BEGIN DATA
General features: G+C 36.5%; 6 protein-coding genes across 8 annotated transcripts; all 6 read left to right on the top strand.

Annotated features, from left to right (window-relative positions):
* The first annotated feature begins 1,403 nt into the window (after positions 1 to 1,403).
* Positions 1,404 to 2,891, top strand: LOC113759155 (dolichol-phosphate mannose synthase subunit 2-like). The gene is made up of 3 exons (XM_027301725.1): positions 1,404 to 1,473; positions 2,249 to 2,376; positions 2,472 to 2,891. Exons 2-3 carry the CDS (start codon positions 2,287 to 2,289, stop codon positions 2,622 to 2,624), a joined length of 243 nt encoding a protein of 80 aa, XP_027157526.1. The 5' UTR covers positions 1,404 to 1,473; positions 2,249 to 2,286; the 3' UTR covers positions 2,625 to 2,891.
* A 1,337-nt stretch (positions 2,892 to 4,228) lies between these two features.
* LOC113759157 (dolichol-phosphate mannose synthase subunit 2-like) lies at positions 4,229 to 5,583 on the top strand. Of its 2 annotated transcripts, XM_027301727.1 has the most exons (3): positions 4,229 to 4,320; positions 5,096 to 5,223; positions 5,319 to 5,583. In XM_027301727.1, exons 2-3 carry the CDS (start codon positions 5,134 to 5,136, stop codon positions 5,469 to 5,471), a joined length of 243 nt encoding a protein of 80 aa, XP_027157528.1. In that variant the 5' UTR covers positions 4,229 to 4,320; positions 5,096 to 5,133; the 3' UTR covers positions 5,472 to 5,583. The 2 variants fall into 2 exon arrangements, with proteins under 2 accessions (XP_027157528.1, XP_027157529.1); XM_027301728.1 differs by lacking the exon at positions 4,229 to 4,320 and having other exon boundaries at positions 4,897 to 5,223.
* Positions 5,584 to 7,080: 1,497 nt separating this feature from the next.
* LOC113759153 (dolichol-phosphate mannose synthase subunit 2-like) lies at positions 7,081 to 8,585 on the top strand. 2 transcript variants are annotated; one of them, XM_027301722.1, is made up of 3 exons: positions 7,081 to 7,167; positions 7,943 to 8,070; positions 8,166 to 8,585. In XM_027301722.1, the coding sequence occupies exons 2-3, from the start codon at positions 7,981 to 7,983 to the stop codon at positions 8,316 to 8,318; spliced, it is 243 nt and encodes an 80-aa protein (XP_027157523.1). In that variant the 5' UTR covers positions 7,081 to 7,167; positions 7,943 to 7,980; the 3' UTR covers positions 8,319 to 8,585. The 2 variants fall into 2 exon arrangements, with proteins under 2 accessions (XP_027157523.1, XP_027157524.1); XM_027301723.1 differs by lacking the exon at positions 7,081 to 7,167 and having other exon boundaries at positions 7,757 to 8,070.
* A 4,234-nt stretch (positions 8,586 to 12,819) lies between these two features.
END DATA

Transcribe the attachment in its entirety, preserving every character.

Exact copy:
General features: G+C 36.5%; 6 protein-coding genes across 8 annotated transcripts; all 6 read left to right on the top strand.

Annotated features, from left to right (window-relative positions):
* The first annotated feature begins 1,403 nt into the window (after positions 1 to 1,403).
* Positions 1,404 to 2,891, top strand: LOC113759155 (dolichol-phosphate mannose synthase subunit 2-like). The gene is made up of 3 exons (XM_027301725.1): positions 1,404 to 1,473; positions 2,249 to 2,376; positions 2,472 to 2,891. Exons 2-3 carry the CDS (start codon positions 2,287 to 2,289, stop codon positions 2,622 to 2,624), a joined length of 243 nt encoding a protein of 80 aa, XP_027157526.1. The 5' UTR covers positions 1,404 to 1,473; positions 2,249 to 2,286; the 3' UTR covers positions 2,625 to 2,891.
* A 1,337-nt stretch (positions 2,892 to 4,228) lies between these two features.
* LOC113759157 (dolichol-phosphate mannose synthase subunit 2-like) lies at positions 4,229 to 5,583 on the top strand. Of its 2 annotated transcripts, XM_027301727.1 has the most exons (3): positions 4,229 to 4,320; positions 5,096 to 5,223; positions 5,319 to 5,583. In XM_027301727.1, exons 2-3 carry the CDS (start codon positions 5,134 to 5,136, stop codon positions 5,469 to 5,471), a joined length of 243 nt encoding a protein of 80 aa, XP_027157528.1. In that variant the 5' UTR covers positions 4,229 to 4,320; positions 5,096 to 5,133; the 3' UTR covers positions 5,472 to 5,583. The 2 variants fall into 2 exon arrangements, with proteins under 2 accessions (XP_027157528.1, XP_027157529.1); XM_027301728.1 differs by lacking the exon at positions 4,229 to 4,320 and having other exon boundaries at positions 4,897 to 5,223.
* Positions 5,584 to 7,080: 1,497 nt separating this feature from the next.
* LOC113759153 (dolichol-phosphate mannose synthase subunit 2-like) lies at positions 7,081 to 8,585 on the top strand. 2 transcript variants are annotated; one of them, XM_027301722.1, is made up of 3 exons: positions 7,081 to 7,167; positions 7,943 to 8,070; positions 8,166 to 8,585. In XM_027301722.1, the coding sequence occupies exons 2-3, from the start codon at positions 7,981 to 7,983 to the stop codon at positions 8,316 to 8,318; spliced, it is 243 nt and encodes an 80-aa protein (XP_027157523.1). In that variant the 5' UTR covers positions 7,081 to 7,167; positions 7,943 to 7,980; the 3' UTR covers positions 8,319 to 8,585. The 2 variants fall into 2 exon arrangements, with proteins under 2 accessions (XP_027157523.1, XP_027157524.1); XM_027301723.1 differs by lacking the exon at positions 7,081 to 7,167 and having other exon boundaries at positions 7,757 to 8,070.
* A 4,234-nt stretch (positions 8,586 to 12,819) lies between these two features.